It’s funny how, as you grow older (and yet of course, not out of your twenties), you just don’t care about getting gifts any more. Don’t get me wrong. It is enjoyable to receive gifts and I do have an Amazon wish list (specifically for my mother), but it’s only because certain individuals
my mother won’t let me get out of getting gifts any time the occasion would call for it.
But, what you learn is, gifts don’t have to come wrapped in packages with shiny bows. None of my gifts actually ever have bows. I’m just not a bow person. Anyway, this Christmas, my favorite gifts were not anything that I could wear another day or use later in the kitchen (yes, I did ask for small appliances).
I remember as a kid waking up in the wee hours of Christmas morning begging and pleading with my parents to open gifts from Santa. They made me wait until at least 6:30 and (when I was old enough) a pot of coffee was made. With CJ, he’s spoiled rotten and that isn’t required. I couldn’t even con him into a Keurig brew! He first woke at 4:30. I told him it was too early. He bugged me again around 5:00 and I told him we should call his dad to see if he was up and wanted to open gifts with us. So, CJ started unwrapping around 5:40 which was soooooooooo late. The horror.
Everything about his excitement was just so precious. I recorded him coming into my room and telling me how Santa ate the cookies, drank the milk and played with his iPad. Santa had to leave him a special note. Then, as he opened his stocking, he became fixated on this “ploop” substance Santa thought would be funny. It’s been a huge hit around here. And, he excitedly raised in the air the first gift of Christmas (which he shortly thereafter traded for another gift).
After I attempted pancakes without eggs or mix (leading to the pancake meltdown of Christmas morning, 2013), Connor went to hang out with his dad and see his Grandma A. who had to spend Christmas in the hospital. I was super happy to know that he spent time with her that day as well. A gift, indeed.
When I picked him up, we went to visit my grandma. I honestly had a great time visiting her in her new digs at the medical facility. She had to move very recently because she needs some extra help getting around. The good news is, she doesn’t seem to mind. Again, here, I was reminded of the gifts I’ve been given. I watched Connor and my mom snuggle. I watched my dad make sure Grandma had an opportunity to talk to as many of her kids as he could reach. And, I watched her. She’s not the same person she used to be. And that’s okay. She’s still Grandma. And she’s still precious, and likes to chuckle, and she always tells me she misses me and she loves me, even if she has trouble remembering my name .She is a gift. She’s the last grandparent I have.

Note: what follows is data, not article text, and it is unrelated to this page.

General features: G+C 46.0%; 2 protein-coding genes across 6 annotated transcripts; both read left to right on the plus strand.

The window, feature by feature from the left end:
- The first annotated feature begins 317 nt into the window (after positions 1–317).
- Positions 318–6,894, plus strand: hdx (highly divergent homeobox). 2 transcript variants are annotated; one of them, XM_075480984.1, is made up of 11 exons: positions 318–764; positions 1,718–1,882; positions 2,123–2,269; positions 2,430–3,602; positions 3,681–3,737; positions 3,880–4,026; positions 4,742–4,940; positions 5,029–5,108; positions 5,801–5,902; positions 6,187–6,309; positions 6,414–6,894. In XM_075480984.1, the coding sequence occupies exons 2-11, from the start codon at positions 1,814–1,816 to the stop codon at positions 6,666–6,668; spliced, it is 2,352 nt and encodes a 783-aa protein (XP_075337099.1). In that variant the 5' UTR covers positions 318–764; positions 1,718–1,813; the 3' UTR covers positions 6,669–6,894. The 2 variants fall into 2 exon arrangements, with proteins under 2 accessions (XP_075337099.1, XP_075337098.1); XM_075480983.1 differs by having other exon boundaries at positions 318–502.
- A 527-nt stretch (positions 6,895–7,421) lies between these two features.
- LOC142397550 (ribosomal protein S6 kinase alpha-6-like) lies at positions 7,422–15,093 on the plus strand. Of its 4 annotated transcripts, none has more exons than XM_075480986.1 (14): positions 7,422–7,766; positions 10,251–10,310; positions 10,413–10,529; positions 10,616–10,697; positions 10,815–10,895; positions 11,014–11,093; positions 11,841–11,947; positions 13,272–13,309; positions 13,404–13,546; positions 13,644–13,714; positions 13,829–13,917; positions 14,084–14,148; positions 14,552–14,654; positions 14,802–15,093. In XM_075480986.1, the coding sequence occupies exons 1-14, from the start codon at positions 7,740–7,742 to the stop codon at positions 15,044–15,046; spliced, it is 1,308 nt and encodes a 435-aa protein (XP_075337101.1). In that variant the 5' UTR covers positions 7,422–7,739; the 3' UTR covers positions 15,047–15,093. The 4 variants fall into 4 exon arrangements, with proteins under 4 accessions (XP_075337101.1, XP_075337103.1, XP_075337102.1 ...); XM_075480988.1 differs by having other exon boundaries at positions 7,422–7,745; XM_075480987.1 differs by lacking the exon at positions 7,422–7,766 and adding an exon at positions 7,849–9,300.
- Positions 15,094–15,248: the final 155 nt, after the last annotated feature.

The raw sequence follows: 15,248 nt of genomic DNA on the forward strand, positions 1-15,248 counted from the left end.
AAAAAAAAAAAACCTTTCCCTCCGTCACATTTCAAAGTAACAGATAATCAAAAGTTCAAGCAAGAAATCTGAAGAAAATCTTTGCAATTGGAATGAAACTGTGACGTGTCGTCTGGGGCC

As I drove to my parents, I was able to take in the absolutely beautiful snow that blanketed the countryside. Specifically, this road.
It’s one of my very favorites in the winter because it just feels like the trees are hugging you as you go. I was thankful for that, too, because I was standing in the middle of the road taking photos which may or may not have been a great idea.
We gathered at my parents’ house to open gifts and stuff our faces and we began with a tradition that, for me at least, started with my grandpa … reading the story of Jesus’ birth. This year, my dad had the kids do it and I was filled with pride watching him watch them and then listening to my sweet soon read his part. He did amazingly well. A precious gift.
And the wrapped gifts. I had so much fun watching those I hold most dear open the gifts that I really wanted them to love. This year, my favorites were photos. I gave my broseph a photo of his beloved dog, Gunner. We also snuck out one frigid Sunday after church to take photos for my mom, too, to add to a new wall collage. That was my favorite gift. She cried. I love making people cry.
I’m sad Christmas is over. It’s always a special day, and it really does have a lot to do with the gifts. But, I like to think the gift-giving doesn’t need to end there and they certainly don’t have to be wrapped and presented on Christmas (or birthdays). We can give gifts year-round, every day if we feel like it as a matter of fact. I think of the one resident who happened to snag Connor for a hug (three times) as we were leaving the medical facility. Those hugs from that handsome little boy made.her.day. He was her gift that Christmas day; I have no doubt. I figure if you find ways to keep giving, Christmas doesn’t ever really have to end.